From Savage to Negro: Anthropology and the Construction of Race, 1896-1954
University of California Press, 23 nov. 1998 - 325 pages
Lee D. Baker explores what racial categories mean to the American public and how these meanings are reinforced by anthropology, popular culture, and the law. Focusing on the period between two landmark Supreme Court decisions—Plessy v. Ferguson (the so-called "separate but equal" doctrine established in 1896) and Brown v. Board of Education (the public school desegregation decision of 1954)—Baker shows how racial categories change over time.
Baker paints a vivid picture of the relationships between specific African American and white scholars, who orchestrated a paradigm shift within the social sciences from ideas based on Social Darwinism to those based on cultural relativism. He demonstrates that the greatest impact on the way the law codifies racial differences has been made by organizations such as the NAACP, which skillfully appropriated the new social science to exploit the politics of the Cold War.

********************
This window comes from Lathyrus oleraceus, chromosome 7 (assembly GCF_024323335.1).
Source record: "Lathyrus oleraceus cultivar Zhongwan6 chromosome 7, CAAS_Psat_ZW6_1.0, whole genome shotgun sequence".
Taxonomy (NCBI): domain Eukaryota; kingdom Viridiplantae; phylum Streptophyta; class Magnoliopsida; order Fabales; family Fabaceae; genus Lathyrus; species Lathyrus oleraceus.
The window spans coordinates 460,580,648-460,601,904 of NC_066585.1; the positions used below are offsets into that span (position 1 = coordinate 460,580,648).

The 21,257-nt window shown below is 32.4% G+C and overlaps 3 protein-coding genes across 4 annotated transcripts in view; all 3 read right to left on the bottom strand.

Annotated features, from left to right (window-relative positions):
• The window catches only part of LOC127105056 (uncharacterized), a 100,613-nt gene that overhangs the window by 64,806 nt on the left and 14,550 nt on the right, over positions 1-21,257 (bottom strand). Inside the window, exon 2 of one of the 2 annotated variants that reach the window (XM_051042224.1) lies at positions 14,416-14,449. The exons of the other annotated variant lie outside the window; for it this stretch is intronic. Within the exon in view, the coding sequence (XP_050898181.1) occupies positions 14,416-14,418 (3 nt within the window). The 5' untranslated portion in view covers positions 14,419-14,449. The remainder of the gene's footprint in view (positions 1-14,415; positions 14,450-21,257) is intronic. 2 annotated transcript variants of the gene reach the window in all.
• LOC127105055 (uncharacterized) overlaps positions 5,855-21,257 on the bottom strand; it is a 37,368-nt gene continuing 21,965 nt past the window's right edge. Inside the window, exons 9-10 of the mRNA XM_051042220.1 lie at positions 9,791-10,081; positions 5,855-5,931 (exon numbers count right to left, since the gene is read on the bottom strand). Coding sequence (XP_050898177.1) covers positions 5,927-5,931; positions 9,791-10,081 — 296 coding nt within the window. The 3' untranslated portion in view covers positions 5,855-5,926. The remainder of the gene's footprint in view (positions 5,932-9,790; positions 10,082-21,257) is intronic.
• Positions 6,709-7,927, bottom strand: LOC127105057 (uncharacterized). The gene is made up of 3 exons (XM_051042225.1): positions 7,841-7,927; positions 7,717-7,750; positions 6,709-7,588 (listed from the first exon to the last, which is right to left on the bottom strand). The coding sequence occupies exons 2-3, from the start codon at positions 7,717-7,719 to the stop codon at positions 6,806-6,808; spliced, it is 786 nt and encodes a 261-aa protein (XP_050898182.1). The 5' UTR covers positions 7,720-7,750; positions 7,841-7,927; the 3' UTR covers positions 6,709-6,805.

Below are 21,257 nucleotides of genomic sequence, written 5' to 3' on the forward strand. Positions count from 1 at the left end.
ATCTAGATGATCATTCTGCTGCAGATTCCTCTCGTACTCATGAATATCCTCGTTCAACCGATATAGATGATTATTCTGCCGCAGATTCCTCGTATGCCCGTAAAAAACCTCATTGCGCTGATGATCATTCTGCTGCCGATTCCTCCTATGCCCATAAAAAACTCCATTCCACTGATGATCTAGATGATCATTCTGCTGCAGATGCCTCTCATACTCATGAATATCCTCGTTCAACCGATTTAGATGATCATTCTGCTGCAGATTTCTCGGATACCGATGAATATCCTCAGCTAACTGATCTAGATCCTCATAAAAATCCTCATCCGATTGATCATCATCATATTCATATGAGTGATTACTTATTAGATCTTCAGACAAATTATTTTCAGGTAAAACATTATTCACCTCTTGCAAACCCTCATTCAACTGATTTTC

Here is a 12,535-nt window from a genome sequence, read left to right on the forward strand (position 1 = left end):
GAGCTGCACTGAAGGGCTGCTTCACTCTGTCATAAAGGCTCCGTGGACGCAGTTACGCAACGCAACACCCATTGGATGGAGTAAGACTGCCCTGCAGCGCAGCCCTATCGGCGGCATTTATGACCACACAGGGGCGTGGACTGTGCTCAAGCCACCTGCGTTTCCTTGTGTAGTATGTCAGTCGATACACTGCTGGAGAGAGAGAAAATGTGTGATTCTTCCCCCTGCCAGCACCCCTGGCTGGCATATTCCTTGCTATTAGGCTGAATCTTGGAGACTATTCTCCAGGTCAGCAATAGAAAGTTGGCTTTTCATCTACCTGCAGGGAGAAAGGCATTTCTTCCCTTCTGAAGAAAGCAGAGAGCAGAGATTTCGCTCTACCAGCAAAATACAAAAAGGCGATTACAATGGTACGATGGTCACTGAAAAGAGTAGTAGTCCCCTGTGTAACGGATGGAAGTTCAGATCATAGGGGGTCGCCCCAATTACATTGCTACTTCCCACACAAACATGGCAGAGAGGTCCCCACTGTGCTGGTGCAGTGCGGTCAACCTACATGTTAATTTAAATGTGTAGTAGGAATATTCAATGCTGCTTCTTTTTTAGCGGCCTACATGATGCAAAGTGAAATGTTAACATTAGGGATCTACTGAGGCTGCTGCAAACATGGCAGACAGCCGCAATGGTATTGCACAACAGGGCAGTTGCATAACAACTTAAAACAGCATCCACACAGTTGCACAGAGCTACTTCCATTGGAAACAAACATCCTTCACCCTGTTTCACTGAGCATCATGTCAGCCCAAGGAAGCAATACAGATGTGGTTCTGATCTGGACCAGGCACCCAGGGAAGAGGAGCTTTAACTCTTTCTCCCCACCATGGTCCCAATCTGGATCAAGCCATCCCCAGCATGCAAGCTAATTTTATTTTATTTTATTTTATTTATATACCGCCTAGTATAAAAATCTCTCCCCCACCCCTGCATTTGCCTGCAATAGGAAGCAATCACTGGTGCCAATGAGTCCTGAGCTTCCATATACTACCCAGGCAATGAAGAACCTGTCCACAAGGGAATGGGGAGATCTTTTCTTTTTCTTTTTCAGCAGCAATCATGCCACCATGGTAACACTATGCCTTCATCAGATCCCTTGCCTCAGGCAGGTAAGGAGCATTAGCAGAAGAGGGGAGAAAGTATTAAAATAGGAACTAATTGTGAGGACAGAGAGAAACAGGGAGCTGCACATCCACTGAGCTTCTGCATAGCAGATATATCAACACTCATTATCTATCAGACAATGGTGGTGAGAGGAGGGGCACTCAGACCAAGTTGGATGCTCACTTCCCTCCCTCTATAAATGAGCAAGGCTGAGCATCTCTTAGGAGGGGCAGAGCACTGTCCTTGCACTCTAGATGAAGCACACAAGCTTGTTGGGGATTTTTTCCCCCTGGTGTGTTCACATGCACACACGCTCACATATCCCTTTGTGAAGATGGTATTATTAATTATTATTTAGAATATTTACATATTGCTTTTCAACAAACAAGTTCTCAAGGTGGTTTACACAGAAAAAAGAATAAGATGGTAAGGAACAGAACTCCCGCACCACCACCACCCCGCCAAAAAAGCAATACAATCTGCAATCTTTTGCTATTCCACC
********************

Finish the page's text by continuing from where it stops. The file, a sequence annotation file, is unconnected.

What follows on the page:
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Anthropology in American Popular Culture
Rethinking Race at the Turn of the Century
The New Negro and Cultural Politics of Race
Looking behind the Veil with the Spy Glass of Anthropology
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